- More rings can be resized
- Also suitable for many rings with precious stones and ornaments
- Larger size difference possible
- Less chance of stress distortion
Disadvantages of stretching & compressing:
- A little more work
- Still not suitable for all rings
Rings we do not resize.
- Rings with pavé or micro pavé settings. If gemstones are set close together and share prongs, any size change will often have permanent negative consequences for the security of the setting. Often with the loss of stones (over time) as a result.
- Rings with rail settings. For the same type of reasons as pavé settings.
- When there is tin solder on the ring. Soldering with tin seems like a quick and easy do-it-yourself method to repair jewelry, but it makes real soldering afterwards very difficult, because the old tin soldering negatively affects the gold when heated further.
- (Partly) hollow rings. Size change weakens the construction of hollow rings. High risk of cracking when bending hollow rings. A lot of solder flows into cavities and is often simply impossible to solder (properly).
Other possible complications when resizing rings
- Specific alloy color. Small color differences are often visible if the color of a certain alloy differs slightly from the color of the solder. (often the case with specific shades of red gold/rose gold).
- Different gold contents. A ring made from a less common gold alloy, may need to be soldered with a more common alloy of solder (for example, 18k/.750 solder for a ring of Portuguese gold of 19.2k/0.800. (For some purists, that might be an issue.)
- Presence of a coating. A silver ring that is gold plated, or a gold ring with a rhodium layer: (part of) the coating is lost when resizing.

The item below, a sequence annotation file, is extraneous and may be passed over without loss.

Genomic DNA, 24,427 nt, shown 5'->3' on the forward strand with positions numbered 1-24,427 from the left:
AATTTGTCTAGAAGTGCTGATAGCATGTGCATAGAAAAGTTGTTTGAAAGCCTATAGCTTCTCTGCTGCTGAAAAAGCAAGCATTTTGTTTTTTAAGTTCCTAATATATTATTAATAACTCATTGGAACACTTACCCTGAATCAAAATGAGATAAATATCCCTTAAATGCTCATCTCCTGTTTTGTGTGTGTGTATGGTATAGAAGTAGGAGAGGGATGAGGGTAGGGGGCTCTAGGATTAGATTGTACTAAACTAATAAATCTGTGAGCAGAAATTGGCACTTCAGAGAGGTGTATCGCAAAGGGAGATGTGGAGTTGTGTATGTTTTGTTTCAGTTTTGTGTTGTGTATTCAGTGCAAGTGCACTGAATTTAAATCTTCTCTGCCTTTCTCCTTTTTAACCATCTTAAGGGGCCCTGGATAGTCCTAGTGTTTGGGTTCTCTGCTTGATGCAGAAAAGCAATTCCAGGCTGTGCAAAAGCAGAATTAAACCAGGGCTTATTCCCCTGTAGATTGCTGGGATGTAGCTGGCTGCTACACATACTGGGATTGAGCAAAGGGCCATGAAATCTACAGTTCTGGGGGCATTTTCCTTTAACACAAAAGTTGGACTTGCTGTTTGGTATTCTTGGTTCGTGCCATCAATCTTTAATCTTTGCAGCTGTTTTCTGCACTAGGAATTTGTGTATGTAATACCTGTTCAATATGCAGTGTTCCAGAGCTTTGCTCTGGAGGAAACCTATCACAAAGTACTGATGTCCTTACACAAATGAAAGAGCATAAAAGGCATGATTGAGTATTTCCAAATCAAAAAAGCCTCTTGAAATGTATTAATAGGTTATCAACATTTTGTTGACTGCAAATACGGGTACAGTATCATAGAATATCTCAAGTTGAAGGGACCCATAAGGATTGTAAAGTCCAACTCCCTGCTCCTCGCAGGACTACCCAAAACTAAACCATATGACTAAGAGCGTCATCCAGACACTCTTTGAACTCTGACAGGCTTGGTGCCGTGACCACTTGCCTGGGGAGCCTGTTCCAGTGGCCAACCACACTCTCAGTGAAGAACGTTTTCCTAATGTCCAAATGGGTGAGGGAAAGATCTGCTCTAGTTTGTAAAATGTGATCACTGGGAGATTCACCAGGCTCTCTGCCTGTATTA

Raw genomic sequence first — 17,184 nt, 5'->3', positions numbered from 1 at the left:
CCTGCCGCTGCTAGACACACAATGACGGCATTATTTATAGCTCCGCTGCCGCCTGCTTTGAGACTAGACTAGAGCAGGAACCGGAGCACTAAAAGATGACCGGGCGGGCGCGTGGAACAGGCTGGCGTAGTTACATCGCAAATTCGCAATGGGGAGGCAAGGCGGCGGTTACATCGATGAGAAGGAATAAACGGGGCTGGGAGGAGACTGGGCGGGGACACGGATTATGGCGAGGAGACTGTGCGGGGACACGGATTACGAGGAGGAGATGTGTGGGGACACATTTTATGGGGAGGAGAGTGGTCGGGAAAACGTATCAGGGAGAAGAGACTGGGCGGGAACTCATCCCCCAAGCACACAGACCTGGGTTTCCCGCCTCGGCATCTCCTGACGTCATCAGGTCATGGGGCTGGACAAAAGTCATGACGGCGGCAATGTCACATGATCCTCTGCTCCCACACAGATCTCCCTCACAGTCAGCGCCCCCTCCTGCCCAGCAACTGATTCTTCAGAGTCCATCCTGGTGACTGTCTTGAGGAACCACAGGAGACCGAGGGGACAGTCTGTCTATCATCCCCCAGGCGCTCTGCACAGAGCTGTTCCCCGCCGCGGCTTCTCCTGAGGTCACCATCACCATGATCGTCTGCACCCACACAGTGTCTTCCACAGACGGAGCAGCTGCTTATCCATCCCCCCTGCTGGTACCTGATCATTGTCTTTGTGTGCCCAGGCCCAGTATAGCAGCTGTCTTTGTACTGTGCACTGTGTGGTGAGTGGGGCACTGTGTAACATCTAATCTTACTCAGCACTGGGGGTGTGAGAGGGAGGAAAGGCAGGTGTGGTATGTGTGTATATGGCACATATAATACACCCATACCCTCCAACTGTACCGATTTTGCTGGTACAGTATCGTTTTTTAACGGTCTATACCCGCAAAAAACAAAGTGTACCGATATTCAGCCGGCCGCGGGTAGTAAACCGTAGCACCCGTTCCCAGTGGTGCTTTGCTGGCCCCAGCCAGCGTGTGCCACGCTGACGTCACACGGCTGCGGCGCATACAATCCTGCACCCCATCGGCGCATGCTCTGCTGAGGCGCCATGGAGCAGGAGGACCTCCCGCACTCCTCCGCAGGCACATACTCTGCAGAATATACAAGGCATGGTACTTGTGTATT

- Combined materials. Every material, and even every alloy, has a different melting point or reacts differently. Platinum melts above 1700 degrees Celsius, gold melts just below 1100 degrees and silver below 1000 degrees. If jewelry is composed of different materials, this often brings specific challenges
- Rings consisting of seperate components (such as 3-in-1 rings). Some rings consist of several rings ingeniously combined into 1 ring. For example, 3 separate rings that are intertwined and can move freely. This fact can already cause problems in determining an exact size. Accurately resizing after that becomes even more difficult.
- Presence of precious engraving or stamps. When a ring is made larger or smaller, an engraving, hallmark or maker's mark on the inside or outside of the ring can become illegible due to solder flowing into it.
- Presence of continuous pattern on the ring. A continuous pattern on the ring will be broken/distorted when adding or removing a piece of gold.
Prices are indicative only and are subject to change.
|Type reparatie||Basisprijs||toeslag per maat||toeslag hoger goudgehalte|
|Thin gold ring increase ring size (14k gold)|
From €35,- incl.1st half size (German) (examp. 17 to 17,5)
From €7,50 per half size extra
|price + aprox. 30% for 18k gold|
|Thick gold ring increase ring size (14k gold)||From €50,- incl.1st half size (German) (examp. 17 to 17,5)||From €10,- per half size extra||price + aprox. 30% for 18k gold|
gold ring sizing down
|From €20,-||(usually does not apply)||(usually does not apply)|
|Silver ring enlarging.||From €20,-||(usually does not apply)||(usually does not apply)|
|Other options & accurate appraisal||Visit our physical store||-||-|